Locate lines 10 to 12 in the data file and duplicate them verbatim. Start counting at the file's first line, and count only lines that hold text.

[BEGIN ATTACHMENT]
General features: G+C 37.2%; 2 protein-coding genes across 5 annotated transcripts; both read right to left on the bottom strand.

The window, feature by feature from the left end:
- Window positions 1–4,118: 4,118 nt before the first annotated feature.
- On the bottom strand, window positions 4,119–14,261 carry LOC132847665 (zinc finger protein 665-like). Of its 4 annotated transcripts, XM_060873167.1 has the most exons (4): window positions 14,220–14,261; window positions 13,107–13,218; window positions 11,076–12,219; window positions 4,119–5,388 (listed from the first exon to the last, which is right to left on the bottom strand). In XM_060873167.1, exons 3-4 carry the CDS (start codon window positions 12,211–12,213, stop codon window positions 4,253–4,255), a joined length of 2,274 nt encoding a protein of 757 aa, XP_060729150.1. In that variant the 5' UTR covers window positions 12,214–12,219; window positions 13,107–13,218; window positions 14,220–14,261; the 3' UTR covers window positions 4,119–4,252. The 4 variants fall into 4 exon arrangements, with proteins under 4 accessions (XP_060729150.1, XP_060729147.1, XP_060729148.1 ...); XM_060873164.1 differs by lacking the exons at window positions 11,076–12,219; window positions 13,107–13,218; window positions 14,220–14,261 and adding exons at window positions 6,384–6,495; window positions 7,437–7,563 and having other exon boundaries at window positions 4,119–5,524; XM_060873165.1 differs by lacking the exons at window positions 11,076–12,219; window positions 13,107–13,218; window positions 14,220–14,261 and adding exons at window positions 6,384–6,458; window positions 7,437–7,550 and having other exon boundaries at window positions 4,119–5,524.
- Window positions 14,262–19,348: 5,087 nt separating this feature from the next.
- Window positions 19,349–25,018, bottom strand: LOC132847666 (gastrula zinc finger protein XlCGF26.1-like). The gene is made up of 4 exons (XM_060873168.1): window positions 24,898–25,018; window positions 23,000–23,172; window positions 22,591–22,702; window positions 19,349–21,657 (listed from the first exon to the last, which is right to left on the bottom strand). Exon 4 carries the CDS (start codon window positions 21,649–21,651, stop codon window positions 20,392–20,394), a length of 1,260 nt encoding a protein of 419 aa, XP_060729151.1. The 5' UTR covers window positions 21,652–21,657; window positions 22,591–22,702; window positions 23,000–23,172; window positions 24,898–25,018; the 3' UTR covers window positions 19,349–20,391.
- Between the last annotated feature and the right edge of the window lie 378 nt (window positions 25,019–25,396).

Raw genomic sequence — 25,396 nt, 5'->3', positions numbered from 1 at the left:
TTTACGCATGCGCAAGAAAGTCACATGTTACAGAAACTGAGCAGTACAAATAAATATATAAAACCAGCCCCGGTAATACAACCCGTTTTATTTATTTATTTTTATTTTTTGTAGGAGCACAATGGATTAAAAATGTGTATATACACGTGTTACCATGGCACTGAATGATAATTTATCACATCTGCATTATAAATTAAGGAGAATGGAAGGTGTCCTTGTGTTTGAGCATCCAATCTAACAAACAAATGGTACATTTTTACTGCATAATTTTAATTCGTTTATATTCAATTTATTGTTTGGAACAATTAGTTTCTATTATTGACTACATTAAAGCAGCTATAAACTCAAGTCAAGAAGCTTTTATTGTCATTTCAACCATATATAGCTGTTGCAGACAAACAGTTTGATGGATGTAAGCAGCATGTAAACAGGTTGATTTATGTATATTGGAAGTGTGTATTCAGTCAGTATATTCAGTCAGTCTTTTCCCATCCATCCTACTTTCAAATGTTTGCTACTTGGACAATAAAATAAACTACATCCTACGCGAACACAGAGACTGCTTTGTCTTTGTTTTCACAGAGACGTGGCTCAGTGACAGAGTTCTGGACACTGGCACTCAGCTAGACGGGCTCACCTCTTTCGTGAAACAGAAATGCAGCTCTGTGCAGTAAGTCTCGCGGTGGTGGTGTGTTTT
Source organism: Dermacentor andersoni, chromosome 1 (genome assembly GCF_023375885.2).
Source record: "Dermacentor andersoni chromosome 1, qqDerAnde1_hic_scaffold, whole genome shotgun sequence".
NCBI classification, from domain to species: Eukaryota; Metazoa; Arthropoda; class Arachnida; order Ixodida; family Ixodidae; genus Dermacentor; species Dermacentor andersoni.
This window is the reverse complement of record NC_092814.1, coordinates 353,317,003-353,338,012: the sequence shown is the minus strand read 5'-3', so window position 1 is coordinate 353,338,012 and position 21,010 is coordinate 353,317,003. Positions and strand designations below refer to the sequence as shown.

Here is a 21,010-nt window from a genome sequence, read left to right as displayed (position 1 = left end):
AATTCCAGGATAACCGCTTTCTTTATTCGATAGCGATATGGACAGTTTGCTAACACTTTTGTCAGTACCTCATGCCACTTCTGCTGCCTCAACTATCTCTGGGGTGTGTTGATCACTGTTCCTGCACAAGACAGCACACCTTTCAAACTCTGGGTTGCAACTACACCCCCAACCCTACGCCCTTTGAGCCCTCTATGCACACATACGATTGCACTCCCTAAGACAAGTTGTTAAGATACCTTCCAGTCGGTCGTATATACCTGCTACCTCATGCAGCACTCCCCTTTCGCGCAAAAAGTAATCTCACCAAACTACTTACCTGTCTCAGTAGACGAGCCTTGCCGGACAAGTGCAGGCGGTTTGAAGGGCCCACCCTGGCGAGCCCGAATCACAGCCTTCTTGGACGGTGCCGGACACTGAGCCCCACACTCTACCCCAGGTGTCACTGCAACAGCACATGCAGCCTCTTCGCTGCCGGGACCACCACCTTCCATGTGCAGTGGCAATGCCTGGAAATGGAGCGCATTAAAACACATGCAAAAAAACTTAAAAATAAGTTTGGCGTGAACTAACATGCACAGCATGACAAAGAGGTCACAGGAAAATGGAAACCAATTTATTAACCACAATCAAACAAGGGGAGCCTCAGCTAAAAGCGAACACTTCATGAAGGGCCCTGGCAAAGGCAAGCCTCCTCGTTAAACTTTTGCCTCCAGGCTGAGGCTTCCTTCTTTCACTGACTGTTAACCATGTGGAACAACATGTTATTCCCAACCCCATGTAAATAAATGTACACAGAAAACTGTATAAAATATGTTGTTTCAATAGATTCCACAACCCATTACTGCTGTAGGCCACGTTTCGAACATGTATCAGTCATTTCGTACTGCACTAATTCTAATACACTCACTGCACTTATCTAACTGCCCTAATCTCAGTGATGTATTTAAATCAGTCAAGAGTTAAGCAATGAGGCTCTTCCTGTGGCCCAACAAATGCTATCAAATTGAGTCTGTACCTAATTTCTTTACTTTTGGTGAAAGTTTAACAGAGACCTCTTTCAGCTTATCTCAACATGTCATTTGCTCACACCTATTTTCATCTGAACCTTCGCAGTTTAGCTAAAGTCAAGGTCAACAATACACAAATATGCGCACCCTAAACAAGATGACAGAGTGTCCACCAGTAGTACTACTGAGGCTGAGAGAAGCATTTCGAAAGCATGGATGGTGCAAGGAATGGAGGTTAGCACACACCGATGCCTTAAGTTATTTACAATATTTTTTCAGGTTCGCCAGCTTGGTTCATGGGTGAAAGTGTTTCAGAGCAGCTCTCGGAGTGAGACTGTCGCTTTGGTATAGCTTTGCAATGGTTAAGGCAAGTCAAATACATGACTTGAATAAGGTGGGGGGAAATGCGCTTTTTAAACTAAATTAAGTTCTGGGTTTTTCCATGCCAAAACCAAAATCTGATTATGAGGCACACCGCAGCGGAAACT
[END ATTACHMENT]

Source organism: Dermacentor andersoni, chromosome 1 (genome assembly GCF_023375885.2).
Source record: "Dermacentor andersoni chromosome 1, qqDerAnde1_hic_scaffold, whole genome shotgun sequence".
NCBI classification, from domain to species: Eukaryota; Metazoa; Arthropoda; class Arachnida; order Ixodida; family Ixodidae; genus Dermacentor; species Dermacentor andersoni.